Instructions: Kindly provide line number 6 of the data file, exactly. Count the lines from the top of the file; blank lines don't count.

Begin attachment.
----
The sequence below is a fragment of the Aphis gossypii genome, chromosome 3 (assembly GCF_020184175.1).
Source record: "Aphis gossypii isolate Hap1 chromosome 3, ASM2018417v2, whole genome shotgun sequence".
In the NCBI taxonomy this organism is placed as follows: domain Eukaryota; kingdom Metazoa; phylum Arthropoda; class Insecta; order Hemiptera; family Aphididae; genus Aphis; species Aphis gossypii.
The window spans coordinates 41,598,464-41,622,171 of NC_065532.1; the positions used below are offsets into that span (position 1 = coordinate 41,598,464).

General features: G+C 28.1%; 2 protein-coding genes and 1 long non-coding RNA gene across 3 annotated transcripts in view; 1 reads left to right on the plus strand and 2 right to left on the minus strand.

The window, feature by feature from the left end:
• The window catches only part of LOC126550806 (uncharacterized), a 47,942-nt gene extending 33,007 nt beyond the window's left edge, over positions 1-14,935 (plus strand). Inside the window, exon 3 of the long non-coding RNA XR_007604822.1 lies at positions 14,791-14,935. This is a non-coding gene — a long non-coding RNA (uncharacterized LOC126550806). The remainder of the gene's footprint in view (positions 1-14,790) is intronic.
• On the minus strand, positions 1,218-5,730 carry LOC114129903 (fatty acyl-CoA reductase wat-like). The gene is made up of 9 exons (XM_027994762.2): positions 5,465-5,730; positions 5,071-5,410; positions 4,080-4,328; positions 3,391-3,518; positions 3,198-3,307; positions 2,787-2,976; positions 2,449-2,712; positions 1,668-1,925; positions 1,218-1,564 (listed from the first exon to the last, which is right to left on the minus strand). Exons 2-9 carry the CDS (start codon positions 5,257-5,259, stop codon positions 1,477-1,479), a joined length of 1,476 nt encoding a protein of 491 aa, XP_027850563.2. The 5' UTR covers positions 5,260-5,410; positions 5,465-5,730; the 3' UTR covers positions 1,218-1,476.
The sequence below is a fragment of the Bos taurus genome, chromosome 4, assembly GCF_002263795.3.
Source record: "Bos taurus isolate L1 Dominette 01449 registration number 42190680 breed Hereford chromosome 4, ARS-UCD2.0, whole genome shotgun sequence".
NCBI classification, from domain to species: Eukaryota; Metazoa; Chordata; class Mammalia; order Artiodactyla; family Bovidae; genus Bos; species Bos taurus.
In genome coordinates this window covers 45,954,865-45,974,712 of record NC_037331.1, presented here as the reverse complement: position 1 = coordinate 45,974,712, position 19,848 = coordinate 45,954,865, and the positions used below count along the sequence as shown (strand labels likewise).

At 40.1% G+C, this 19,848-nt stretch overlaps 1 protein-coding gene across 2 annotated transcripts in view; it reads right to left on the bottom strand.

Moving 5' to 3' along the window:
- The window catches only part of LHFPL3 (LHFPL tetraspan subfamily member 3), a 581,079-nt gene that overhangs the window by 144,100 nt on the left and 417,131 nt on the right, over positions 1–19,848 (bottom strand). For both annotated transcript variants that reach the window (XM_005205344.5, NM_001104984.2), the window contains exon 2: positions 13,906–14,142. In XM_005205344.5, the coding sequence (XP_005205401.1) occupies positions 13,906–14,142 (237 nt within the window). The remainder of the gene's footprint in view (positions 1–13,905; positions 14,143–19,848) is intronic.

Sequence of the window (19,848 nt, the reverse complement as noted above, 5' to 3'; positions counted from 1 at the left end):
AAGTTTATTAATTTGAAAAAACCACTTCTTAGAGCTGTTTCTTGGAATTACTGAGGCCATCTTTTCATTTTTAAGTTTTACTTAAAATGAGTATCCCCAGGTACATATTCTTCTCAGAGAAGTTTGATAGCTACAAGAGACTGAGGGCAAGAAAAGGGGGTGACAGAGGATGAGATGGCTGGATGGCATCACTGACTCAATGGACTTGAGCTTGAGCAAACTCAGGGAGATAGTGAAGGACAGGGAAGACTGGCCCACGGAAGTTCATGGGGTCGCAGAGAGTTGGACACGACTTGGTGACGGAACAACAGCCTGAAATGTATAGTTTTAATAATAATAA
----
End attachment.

The window, feature by feature from the left end: